If you ask him,”Where are you from?“, he is likely to say he is from Burundi. A place to which he’s never been.
Is it really possible? -to be from a place we’ve never been?
If I read my Bible correctly, those of us who follow Jesus are citizens of the kingdom of God. It is a citizenship that transcends all other identities we might carry. It is a kingdom more real than any other. It is a kingdom coming. I guess I too am from a place I have not yet been.
Would you like to become a financial partner with Pastor Gatera and his remarkable ministry with IAFR? If so, it’s easy! Just click here and make an online donation today.
I’m at a retreat center 30 minutes south of the Twin Cities this week, meeting with the executive leadership of IAFR Canada 🇨🇦 We call the meetings of IAFR executive leadership from the US and Canada our International Round Table (IRT).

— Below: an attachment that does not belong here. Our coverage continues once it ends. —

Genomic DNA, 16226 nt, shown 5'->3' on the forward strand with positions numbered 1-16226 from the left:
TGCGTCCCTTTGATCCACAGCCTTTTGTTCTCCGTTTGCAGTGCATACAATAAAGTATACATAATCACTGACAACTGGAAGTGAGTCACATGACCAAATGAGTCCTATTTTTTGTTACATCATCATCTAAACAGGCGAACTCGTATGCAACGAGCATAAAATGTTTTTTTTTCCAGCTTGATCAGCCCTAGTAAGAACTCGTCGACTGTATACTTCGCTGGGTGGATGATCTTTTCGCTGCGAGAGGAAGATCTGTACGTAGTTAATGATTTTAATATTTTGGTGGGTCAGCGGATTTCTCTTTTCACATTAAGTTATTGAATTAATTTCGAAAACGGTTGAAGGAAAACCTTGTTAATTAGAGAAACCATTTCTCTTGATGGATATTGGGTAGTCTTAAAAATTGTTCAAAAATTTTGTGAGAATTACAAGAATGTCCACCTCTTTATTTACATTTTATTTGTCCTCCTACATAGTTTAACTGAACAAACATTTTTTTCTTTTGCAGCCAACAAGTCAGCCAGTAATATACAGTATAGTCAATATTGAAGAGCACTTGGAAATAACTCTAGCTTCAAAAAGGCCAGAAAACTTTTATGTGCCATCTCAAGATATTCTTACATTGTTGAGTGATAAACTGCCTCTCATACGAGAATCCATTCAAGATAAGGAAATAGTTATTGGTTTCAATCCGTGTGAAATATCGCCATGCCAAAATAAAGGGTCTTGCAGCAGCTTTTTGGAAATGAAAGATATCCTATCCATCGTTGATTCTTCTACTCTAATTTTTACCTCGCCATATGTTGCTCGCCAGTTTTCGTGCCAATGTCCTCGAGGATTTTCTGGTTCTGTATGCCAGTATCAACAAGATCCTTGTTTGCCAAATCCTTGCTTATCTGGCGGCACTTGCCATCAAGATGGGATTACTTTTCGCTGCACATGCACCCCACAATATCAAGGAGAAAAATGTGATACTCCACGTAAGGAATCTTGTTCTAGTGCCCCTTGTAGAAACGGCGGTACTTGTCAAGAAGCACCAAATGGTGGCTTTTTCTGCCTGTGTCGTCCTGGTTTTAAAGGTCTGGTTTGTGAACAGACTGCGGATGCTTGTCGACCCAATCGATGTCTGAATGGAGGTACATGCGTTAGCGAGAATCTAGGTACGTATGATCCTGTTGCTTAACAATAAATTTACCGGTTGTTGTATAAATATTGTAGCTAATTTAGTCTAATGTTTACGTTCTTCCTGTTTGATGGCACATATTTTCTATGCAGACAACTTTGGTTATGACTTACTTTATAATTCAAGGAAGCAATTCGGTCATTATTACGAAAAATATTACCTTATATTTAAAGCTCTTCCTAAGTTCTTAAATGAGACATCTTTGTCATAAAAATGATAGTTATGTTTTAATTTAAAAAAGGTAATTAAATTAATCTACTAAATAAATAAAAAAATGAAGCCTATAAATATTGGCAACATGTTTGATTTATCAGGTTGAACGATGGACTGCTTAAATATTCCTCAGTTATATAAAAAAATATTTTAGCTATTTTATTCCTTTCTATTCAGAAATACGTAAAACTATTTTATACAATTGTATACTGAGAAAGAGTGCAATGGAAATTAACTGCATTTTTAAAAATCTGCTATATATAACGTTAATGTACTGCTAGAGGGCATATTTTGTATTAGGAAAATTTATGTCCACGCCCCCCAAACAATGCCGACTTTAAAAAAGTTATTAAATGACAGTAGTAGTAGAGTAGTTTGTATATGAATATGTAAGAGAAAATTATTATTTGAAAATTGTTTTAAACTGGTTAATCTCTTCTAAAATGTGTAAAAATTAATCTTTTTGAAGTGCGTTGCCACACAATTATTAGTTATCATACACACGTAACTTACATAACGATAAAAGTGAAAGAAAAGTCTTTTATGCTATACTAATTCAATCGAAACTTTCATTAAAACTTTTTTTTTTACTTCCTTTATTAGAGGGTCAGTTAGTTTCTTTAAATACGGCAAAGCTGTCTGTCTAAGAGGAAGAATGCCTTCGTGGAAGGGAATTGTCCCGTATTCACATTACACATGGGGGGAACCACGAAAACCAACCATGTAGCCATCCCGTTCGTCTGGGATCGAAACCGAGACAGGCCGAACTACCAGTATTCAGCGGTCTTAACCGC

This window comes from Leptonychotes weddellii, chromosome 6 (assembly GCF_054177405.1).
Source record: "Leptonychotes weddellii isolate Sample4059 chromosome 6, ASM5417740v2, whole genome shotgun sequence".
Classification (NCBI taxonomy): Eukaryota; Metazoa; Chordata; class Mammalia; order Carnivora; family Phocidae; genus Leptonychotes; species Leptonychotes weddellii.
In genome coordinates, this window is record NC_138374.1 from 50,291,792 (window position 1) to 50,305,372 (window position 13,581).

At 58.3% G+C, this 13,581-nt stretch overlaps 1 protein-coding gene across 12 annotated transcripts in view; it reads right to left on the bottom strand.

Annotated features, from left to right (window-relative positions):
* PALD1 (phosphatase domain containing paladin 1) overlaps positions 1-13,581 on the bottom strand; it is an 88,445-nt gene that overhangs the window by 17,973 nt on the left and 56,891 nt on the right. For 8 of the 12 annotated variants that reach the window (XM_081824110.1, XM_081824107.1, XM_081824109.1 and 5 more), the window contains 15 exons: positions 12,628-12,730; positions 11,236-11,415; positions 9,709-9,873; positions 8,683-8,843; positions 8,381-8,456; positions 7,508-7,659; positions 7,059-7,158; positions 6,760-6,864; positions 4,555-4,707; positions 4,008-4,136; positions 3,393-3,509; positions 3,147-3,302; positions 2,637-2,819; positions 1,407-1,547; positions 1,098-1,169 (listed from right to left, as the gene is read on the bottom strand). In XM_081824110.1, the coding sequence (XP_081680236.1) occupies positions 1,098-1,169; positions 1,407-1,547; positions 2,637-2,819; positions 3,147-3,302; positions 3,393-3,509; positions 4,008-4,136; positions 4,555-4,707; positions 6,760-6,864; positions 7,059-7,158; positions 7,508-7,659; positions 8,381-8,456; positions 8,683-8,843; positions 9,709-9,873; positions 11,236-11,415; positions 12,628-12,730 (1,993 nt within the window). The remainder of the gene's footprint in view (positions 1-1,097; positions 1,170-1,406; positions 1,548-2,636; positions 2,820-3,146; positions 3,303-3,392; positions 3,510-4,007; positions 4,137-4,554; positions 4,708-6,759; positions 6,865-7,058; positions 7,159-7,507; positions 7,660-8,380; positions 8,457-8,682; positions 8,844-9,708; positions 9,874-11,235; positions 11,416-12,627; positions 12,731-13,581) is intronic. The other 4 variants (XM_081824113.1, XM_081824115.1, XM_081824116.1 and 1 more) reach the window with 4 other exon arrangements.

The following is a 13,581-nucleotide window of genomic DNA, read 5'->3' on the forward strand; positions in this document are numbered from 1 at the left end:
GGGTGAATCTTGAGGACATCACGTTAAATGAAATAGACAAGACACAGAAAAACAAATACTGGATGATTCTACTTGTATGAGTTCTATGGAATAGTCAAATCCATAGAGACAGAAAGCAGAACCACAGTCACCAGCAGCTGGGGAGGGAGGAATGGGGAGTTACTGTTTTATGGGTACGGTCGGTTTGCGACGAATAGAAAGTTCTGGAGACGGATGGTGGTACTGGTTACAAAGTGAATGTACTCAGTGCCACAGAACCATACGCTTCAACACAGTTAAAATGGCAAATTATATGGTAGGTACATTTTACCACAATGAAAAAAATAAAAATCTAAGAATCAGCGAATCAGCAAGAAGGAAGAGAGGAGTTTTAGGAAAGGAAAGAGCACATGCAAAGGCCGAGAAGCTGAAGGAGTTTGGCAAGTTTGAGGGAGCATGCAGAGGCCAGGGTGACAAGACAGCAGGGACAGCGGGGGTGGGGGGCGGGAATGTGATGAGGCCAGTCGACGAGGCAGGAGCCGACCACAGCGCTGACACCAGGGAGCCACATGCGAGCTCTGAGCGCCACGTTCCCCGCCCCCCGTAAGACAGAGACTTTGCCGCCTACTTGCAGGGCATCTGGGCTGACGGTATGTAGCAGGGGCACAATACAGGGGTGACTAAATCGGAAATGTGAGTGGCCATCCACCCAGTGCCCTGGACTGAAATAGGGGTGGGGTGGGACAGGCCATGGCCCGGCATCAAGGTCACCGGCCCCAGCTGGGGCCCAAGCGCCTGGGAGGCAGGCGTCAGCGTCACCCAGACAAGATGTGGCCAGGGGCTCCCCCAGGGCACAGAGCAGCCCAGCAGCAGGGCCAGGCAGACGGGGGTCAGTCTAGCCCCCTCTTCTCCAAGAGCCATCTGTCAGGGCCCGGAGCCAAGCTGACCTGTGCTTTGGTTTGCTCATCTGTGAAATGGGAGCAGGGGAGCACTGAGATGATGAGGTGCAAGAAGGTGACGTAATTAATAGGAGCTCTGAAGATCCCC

They are in the final stages of establishing their organizational systems and will soon be ready to fully engage in ministry among refugees internationally.
While IAFR Canada is an autonomous mission agency, we share a common mission and operations values – so we work closely together toward that end.
While there is a lot of confusion and debate going on in the world concerning refugees, it is good to be together this week working on ways that bring hope and solutions to our uprooted friends.
We are up close and personal with refugees and asylum seekers in many parts of the world and we can testify that there is no need to fear them. There is good reason to partner with them in finding solutions to their displacement. That is where we are putting our time and energy.
Photo: a woodland trail near our home that I frequent. Taken at a warmer time of year.
We may not know what awaits us in the New Year, but we have recently celebrated “God with Us”, and that is enough to keep moving forward with hearts full of anticipation and hope in both good and hard times.
I’ve taken the days off between Christmas and New Years and have taken several walks along the wetlands and in the woods near our home. The cattails always catch my eye as they add gold to the whites and blacks of winter.
Although it isn’t until tomorrow, we’re celebrating our 33rd anniversary today by going out for a nice meal together in downtown Minneapolis..